Reverend Robert J. Roberts Journals and Diaries
Missionary, educator, colonist—Robert James Roberts was born in Ireland on December 8, 1831. He graduated from Trinity College Dublin in 1857 then journeyed to North America, arriving in Upper Canada in May of that year. The following year he met Anglican Bishop of Upper Canada Maurice Scollard Baldwin and expressed an interest in serving the Church of England. Roberts was admitted to Deacon’s Orders on December 15, 1858 and acted as a missionary for 20 years.
Believing his health would benefit, Roberts accepted an assignment to the west coast and arrived at Esquimalt on September 13, 1878. Over the next year he investigated First Nations communities across Vancouver Island, searching for a suitable location for a mission and school.
In November 1878 Roberts visited Kuper Island and stayed with ‘John Peter’, the brother of the Penelekut Chief. He received encouragement from local First Nations communities who desired to see a school for their children and in December 1881 the schoolhouse was completed. School began on March 6, 1882.
Roberts’ family kept an ongoing relationship with local First Nations groups—the Penelekut and the Lamalcha [Roberts’ spelling]—and he distributed medicine and medical advice, offered care and acted as a liaison to government medical officials. He also provided farming advice, distributed seeds, helped acquire and care for livestock and performed baptisms, funeral services and marriages for the First Nations and settler communities.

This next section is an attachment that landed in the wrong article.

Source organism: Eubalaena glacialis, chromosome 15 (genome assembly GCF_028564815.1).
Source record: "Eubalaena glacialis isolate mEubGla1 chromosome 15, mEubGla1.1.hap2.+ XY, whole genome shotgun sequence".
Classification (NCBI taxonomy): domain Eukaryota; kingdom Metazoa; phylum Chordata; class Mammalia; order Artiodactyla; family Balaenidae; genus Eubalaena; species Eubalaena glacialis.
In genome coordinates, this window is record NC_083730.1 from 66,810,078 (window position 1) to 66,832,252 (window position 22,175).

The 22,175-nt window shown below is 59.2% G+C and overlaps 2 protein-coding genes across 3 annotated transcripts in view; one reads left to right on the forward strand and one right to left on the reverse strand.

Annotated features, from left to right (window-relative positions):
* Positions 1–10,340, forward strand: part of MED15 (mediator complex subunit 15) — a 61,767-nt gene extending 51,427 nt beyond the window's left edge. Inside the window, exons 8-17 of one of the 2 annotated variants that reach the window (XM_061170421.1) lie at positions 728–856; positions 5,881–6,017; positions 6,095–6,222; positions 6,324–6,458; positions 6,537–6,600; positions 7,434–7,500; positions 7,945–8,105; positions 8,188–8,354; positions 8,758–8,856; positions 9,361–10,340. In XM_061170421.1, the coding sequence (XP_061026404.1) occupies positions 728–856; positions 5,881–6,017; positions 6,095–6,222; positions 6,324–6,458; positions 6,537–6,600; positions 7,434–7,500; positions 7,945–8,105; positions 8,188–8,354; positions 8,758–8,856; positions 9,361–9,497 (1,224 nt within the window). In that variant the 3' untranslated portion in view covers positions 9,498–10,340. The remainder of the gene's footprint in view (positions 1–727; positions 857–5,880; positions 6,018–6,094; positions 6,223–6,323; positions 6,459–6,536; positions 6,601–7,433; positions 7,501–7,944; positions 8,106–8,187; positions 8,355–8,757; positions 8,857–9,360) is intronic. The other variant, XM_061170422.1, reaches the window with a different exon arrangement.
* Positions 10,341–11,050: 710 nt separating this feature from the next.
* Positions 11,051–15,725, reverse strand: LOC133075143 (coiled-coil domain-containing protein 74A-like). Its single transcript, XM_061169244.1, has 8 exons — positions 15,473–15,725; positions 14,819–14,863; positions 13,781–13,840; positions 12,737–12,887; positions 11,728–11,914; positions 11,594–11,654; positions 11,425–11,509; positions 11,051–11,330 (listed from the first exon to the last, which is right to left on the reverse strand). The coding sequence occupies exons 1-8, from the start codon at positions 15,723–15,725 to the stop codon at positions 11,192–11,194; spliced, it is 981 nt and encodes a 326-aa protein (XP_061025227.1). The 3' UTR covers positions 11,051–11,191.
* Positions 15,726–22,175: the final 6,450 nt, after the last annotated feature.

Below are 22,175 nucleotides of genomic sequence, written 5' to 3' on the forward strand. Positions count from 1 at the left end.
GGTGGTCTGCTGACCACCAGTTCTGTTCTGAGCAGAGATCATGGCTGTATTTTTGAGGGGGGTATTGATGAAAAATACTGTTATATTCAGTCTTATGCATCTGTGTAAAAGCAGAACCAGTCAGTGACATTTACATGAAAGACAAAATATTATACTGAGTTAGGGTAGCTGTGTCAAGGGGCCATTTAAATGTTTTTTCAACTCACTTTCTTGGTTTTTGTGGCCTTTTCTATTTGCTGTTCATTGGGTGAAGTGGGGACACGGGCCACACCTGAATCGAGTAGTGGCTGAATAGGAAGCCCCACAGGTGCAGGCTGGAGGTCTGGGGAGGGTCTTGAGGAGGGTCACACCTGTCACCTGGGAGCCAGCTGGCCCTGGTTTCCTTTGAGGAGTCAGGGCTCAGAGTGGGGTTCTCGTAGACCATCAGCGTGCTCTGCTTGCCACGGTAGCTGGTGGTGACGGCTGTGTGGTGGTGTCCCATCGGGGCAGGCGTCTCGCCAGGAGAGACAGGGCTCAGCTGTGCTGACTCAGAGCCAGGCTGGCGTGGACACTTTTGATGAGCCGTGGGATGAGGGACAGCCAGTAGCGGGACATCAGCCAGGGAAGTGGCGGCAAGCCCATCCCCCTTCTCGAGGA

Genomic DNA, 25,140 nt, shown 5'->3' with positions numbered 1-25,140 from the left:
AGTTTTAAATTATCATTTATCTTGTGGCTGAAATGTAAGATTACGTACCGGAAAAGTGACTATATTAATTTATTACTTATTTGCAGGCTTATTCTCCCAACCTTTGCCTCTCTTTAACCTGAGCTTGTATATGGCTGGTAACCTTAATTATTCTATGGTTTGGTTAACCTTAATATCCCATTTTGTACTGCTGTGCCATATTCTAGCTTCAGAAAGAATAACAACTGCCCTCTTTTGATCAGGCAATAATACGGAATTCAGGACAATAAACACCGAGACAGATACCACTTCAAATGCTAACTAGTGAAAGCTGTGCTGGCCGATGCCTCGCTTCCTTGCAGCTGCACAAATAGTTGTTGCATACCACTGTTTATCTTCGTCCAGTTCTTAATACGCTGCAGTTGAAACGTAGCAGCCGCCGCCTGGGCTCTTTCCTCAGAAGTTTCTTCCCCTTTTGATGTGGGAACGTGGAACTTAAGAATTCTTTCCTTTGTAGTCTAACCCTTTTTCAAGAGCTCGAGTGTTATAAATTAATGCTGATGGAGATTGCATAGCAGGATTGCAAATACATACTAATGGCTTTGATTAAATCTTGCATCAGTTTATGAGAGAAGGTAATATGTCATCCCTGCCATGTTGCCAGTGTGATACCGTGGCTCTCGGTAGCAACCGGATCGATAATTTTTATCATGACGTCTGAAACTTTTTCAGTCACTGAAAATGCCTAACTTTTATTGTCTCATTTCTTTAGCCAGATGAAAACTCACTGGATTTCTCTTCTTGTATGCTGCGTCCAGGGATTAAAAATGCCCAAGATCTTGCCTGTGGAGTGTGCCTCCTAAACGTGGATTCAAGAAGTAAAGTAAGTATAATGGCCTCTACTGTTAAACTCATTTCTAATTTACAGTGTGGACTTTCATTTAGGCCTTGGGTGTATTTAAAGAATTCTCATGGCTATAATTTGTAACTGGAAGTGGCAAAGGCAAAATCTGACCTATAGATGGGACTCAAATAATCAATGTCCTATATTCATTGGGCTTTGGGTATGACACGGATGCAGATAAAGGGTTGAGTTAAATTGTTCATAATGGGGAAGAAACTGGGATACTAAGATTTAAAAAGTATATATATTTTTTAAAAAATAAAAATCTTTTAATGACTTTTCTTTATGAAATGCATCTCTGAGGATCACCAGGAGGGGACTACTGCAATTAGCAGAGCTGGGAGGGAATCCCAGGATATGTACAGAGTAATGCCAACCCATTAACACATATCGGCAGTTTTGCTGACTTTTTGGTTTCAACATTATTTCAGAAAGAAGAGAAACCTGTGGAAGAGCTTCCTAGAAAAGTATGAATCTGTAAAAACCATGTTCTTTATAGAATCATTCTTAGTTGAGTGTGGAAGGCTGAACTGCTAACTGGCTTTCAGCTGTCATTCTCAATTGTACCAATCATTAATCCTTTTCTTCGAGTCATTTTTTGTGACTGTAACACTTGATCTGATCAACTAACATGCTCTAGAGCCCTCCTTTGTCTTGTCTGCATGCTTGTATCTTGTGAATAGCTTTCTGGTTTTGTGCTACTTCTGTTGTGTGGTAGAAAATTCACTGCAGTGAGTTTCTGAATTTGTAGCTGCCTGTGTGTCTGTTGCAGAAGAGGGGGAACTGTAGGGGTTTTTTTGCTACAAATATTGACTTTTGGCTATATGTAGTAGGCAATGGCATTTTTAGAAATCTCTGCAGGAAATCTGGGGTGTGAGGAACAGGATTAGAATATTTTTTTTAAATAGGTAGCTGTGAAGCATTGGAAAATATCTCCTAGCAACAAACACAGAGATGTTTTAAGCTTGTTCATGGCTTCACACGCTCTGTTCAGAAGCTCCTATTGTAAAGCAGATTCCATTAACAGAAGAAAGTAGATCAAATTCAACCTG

In 1890 Ottawa granted the Roman Catholic Church the authority to administer the Kuper Island Industrial School. Roberts strongly disapproved and campaigned against this Indian Affairs’ decision. He argued all colleges and schools maintained by public funds should be non-denominational and began a writing campaign to local MPs, newspapers, Indian Agents and federal officials. Roberts’ activism resulted in no new policy and by 1893 he had accepted the Roman Catholic residential school at Telegraph Harbour, visiting regularly and offering occasional assistance. As a Church of England missionary he was not involved with the daily operations of the residential school and his records make no mention of the tragic experiences that occurred there.
This collection consists of personal diaries, farm diaries, correspondence, letter books, letter registers, account books and sermons of Reverend Robert James Roberts.
Find these records in the BC Archives